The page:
For her and her relative Renjie Liu, both of Chinese descent, the glass offers sanctuary. In mixed-race Kensington, Liu explains that the glass isn’t personal. But operating her establishment in this maligned section of the city wouldn’t be possible without it.
“[The glass] is very important. It’s for safety,” said Liu. “I have a lot of customers that are very good, but sometimes you have some that come in and they want to curse and call you names and it dangerous for us. Sometimes it’s just me in the store and I don’t know if I would work here alone if I didn’t [have this glass].”
The Plexiglas countertop of Great Wall offers wares very similar to what is the hotly contested arguments by Bass and members of Council. Walls lined with cigarillos, blunts and wrapping paper are as readily available for purchase as the $5 fried chicken platter or $7 seafood delight special. It’s much of the same for many of the area bodegas that don’t directly sell alcohol but feature the same sort of protective setup, but according to Asa Khalif, the founder of the Philadelphia chapter of Black Lives Matter who also owns a number of delis throughout the city, there is one discernible difference.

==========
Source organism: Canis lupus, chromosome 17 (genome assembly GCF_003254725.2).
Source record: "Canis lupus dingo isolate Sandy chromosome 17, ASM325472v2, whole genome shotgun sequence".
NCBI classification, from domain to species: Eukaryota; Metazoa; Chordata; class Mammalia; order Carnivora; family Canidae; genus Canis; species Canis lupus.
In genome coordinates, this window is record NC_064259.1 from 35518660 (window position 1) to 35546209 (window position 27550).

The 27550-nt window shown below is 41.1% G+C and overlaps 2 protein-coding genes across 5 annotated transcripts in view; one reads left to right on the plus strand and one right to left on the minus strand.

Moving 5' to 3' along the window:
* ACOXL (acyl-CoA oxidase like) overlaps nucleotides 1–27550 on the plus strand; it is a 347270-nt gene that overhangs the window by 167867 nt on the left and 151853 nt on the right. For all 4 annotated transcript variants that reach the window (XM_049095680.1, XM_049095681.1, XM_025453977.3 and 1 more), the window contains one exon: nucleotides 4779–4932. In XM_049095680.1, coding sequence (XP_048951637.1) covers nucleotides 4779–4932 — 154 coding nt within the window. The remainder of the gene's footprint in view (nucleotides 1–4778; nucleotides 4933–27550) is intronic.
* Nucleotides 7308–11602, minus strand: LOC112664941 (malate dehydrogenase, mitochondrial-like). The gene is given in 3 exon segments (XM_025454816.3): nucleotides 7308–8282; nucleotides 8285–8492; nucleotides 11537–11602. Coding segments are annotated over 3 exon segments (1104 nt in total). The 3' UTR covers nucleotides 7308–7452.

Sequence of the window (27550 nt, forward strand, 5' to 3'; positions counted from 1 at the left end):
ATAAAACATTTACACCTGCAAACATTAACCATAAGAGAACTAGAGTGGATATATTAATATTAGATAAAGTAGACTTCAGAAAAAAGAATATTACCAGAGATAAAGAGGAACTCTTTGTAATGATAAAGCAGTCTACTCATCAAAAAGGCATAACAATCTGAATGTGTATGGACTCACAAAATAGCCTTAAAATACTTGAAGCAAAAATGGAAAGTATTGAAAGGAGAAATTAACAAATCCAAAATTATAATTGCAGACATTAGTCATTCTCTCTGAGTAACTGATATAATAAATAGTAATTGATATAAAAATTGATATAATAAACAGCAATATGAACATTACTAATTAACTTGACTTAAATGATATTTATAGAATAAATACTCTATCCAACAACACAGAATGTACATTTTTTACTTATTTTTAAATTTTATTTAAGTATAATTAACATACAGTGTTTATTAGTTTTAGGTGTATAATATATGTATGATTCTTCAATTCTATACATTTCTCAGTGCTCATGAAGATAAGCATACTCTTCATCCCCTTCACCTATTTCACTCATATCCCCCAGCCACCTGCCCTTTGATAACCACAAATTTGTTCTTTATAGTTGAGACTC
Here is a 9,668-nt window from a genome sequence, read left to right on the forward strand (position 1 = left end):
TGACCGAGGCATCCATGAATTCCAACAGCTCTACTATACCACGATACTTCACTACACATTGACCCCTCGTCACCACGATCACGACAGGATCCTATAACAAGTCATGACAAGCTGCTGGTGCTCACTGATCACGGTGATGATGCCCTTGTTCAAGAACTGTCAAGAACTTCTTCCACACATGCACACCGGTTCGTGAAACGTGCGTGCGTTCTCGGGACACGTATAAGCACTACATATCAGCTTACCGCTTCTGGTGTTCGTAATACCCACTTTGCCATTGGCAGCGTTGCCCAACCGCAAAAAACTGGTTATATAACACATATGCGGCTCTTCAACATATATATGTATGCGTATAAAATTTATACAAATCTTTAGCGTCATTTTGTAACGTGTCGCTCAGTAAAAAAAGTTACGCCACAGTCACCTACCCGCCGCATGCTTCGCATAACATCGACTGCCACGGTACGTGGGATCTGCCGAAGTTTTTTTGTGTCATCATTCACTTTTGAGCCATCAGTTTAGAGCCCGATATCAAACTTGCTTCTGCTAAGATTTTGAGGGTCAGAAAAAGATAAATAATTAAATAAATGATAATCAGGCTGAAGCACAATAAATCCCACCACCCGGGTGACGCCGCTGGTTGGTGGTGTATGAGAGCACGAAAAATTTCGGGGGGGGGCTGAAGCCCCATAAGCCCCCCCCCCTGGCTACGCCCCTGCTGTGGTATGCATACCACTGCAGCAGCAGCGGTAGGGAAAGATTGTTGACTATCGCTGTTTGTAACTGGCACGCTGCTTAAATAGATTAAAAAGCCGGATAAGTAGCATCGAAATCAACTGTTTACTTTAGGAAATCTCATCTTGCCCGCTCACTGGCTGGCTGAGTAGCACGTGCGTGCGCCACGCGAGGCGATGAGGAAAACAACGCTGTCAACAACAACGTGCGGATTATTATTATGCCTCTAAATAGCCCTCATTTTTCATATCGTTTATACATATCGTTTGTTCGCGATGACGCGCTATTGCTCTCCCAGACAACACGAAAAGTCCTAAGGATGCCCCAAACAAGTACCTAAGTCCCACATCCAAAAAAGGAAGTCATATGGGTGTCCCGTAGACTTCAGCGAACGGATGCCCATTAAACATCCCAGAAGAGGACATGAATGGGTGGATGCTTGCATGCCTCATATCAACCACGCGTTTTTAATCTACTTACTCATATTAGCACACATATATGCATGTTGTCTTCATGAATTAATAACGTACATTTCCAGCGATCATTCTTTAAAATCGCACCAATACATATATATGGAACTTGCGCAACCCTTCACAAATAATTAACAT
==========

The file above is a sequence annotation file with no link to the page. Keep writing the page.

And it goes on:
“The Plexiglas in a ‘poppy store’ as we call [bodegas], they are not as armed or bulletproofed as a lot of these Korean stores are,” Khalif said in a phone interview with PW.
The outspoken Black and Brown activist has arguably been Bass’ primary supporter in getting this bill pushed through. “There are bodegas that don’t even have the glass and you can interact with the owner. There is just no interaction with the customer or the community in a lot of these Korean stores. You have Dominican stores hiring within the community and live and participate in the community and aid their Latino brothers and sisters. I have never gone to a ‘poppy store’ as we call them and seen an employee giving free shots [of liquor] or giving shots to underage kids. This is commonplace in Korean stores and this is much bigger than the Plexiglas.”
It’s this same rationale that, although peddling much of the same within the community it serves, these stores have been exempt from Bass’ bill. While many of the bodegas feature bulletproof glass, some claim it’s as much for storage as it is safety.